Wednesday, December 10, 2008

He played for the Red Sox? - David Cone

I was going to hold off introducing this feature for a little while, but a response to my Hall of Fame post a couple of days ago changed my mind. Night Owl (incidentally, you should check out his blog if you haven’t already – it’s on my daily reading list) commented that he had forgotten that David Cone played for the Red Sox. Which is the whole point behind this feature – spotlighting players who played only briefly for the Red Sox and/or who are better known for playing elsewhere. Case in point, David Cone.

David Cone pitched one year for the Red Sox. He is much better known for his time with the Mets, with whom he started his career and established himself as a dominant starting pitcher, and with the Yankees, with whom he pitched a perfect game in 1999 and won 4 World Series. In 2001 however, the 15-year veteran signed an incentive laden minor league contract following a dreadful year with the Yankees in which his win/loss record was 4-14 with a 6.91 ERA. Cone justified the Red Sox signing of him, rebounding from his dreadful 2000 by appearing in 25 games and posting a 9-7 record with a 4.31 ERA.


The highlight of Cone’s 2001 season may have come on September 2, when he battled Mike Mussina of the Yankees for 8 scoreless innings. Though he eventually gave up an unearned run in the 9th inning (on an error by current NESN studio analyst Lou Merloni) and lost the game, Cone’s performance that night was a swan song, reminiscent of the dominance he showed earlier in his career. I should note that that particular game is remarkable in that Mussina came within one strike of throwing a perfect game (broken up by a pinch hit by Carl Everett) which would have made Cone the only pitcher in history to both win and lose a perfect game.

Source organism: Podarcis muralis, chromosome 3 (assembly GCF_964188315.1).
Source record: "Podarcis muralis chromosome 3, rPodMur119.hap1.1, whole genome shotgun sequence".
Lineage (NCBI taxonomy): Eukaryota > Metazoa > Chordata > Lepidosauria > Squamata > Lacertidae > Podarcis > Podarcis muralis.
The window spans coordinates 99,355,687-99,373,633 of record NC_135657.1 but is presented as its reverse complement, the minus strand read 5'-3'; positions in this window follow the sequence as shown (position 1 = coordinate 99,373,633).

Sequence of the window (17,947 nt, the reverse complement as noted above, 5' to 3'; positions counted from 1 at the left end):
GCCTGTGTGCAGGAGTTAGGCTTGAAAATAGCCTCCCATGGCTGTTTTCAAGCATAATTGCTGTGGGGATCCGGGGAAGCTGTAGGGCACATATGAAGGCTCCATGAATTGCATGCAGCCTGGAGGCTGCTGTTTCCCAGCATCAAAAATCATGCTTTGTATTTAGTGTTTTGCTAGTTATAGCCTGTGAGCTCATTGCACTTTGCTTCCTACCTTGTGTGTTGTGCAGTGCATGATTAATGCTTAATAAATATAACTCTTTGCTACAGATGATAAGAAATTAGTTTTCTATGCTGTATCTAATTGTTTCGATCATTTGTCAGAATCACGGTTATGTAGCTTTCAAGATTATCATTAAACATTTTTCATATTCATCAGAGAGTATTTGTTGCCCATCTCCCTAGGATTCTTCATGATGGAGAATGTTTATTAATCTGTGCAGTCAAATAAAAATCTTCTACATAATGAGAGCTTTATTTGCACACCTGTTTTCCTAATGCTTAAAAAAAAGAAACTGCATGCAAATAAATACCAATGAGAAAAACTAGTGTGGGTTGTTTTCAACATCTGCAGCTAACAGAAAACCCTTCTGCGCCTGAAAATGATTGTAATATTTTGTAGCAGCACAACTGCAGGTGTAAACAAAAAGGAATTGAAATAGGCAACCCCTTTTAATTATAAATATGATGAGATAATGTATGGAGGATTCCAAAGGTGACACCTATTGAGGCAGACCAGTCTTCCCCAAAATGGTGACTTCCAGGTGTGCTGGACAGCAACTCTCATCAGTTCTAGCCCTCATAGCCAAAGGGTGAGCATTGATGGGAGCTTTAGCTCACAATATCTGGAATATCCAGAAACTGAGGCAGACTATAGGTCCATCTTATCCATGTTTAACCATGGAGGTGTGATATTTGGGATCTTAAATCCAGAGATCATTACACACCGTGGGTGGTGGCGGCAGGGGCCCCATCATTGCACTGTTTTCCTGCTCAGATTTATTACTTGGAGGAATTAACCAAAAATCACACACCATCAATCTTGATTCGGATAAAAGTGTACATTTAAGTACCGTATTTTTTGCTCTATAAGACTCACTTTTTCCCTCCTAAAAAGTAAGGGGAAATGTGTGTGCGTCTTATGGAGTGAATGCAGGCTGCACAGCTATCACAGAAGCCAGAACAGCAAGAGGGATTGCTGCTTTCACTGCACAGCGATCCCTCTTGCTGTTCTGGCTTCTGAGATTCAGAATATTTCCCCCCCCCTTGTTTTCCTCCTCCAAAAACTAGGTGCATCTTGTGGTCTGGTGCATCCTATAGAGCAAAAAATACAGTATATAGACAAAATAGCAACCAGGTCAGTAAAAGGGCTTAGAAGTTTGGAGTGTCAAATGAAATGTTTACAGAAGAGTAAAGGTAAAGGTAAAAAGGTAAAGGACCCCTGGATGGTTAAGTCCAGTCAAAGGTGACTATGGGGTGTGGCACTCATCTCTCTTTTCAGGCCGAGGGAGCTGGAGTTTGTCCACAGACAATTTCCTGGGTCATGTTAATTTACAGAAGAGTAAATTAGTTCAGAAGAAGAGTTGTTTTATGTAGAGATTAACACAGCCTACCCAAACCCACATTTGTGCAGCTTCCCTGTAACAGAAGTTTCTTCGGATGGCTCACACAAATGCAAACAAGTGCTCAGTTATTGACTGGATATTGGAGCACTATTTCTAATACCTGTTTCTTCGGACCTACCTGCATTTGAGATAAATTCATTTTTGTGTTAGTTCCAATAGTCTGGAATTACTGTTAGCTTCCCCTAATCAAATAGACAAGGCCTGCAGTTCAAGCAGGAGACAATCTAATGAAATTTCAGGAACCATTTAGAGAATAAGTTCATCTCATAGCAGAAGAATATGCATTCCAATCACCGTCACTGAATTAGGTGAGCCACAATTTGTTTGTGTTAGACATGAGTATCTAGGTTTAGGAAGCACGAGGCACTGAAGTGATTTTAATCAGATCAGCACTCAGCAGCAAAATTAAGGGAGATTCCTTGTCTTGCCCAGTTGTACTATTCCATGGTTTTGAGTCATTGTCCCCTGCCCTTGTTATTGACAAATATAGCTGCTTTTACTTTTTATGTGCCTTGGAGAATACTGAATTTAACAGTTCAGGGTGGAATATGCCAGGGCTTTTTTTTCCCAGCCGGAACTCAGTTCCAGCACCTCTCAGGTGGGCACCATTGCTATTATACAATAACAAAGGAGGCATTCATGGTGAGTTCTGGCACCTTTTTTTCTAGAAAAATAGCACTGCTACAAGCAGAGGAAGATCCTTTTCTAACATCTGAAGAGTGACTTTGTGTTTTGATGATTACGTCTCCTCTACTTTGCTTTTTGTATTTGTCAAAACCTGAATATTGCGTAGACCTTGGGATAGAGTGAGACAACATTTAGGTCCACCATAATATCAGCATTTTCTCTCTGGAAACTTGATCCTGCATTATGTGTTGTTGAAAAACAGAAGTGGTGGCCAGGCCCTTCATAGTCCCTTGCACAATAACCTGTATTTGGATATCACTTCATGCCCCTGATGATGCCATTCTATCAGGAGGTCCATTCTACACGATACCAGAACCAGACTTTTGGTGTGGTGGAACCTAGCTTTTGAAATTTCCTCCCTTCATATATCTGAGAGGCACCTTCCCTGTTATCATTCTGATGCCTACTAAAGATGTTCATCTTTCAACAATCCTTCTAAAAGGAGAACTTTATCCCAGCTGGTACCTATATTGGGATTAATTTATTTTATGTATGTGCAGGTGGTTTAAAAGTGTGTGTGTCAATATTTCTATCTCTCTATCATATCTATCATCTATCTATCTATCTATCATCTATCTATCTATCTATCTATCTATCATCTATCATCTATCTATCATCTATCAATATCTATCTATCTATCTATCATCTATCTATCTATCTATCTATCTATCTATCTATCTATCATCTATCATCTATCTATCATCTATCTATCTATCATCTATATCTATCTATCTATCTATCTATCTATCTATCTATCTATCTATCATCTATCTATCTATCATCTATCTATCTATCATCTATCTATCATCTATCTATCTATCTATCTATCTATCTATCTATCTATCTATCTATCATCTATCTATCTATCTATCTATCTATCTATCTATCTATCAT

The card scans in this post are courtesy of the Baseball Card Cyber Museum (I actually have this card as part of my 02 Topps set but was too lazy to dig it out and scan it). If you haven't discovered this excellent site yet, I highly recommend it.
Joe McAnally's site features every Topps base card from 1969 to present as well as a healthy sampling of pre-1969 Topps cards. The site is free, but does require you to apply for a 4-day visitor pass which you can renew as often as you like. I have found it to be a valuable resource in putting my Topps sets and team sets together.


1 comment:

Dave - Fielder's Choice said...

I had forgotten about Cone's one year with Boston too, until I wrote my Hall of Fame post this weekend. I still think he just doesn't look right in that uniform...